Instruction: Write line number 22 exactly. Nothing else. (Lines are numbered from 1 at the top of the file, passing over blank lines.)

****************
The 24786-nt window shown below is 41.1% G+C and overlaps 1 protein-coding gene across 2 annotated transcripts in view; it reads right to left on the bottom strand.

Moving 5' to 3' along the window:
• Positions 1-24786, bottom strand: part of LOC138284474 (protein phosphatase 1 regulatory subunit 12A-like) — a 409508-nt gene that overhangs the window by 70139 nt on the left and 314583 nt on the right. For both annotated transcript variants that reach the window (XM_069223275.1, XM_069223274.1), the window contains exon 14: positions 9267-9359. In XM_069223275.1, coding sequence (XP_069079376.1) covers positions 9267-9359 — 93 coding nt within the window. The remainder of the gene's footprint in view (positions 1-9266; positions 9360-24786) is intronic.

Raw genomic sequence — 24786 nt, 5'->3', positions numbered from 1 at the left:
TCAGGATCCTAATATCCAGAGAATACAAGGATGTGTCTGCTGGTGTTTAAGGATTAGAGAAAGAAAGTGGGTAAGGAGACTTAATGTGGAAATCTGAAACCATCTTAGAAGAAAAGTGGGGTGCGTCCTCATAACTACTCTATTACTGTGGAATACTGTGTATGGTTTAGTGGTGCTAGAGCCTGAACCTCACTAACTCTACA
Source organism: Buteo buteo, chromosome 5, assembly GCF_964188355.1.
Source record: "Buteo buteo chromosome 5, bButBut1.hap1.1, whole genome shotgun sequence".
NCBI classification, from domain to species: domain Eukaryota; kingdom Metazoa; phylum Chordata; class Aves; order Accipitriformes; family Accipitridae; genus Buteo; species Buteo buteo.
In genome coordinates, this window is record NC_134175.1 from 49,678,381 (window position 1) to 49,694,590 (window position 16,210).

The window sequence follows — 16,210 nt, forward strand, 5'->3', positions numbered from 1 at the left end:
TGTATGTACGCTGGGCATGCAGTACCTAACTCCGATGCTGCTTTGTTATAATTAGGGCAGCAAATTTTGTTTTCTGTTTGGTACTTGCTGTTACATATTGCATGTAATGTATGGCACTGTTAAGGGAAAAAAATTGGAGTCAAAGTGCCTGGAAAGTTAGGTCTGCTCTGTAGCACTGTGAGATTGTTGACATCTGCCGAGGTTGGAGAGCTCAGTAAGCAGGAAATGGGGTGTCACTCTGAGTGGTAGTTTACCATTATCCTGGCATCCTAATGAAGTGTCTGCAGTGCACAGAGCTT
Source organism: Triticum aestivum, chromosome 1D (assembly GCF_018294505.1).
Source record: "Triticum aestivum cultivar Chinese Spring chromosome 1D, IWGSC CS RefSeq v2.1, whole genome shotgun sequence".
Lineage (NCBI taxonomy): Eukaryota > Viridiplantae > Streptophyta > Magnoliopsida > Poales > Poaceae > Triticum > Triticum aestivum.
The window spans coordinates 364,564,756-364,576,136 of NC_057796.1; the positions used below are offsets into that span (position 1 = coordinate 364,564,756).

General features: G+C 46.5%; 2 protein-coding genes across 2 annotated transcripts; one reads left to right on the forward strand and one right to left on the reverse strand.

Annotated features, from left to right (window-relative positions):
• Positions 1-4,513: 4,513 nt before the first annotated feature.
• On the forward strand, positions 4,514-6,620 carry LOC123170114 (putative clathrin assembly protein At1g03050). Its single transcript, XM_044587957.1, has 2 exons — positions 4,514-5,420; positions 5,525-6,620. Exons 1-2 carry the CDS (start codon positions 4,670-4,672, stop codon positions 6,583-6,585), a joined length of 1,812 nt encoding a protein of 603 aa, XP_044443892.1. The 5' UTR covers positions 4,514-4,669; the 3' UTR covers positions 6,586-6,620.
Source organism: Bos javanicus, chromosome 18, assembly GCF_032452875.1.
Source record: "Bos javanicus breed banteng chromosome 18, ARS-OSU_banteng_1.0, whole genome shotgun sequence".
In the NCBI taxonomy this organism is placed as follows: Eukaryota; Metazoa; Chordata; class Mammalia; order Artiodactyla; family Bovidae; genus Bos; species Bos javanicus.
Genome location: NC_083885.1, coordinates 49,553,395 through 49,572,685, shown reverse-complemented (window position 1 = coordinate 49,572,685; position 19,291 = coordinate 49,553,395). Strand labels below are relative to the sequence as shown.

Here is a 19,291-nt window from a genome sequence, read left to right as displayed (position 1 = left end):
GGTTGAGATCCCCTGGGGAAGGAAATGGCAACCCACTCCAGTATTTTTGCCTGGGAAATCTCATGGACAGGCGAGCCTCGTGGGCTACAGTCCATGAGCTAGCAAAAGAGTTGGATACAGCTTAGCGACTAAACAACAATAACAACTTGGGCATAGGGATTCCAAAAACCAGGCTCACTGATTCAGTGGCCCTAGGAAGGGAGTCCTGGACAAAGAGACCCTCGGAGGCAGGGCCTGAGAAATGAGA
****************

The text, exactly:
In the NCBI taxonomy this organism is placed as follows: Eukaryota; Metazoa; Chordata; class Mammalia; order Artiodactyla; family Bovidae; genus Bos; species Bos javanicus.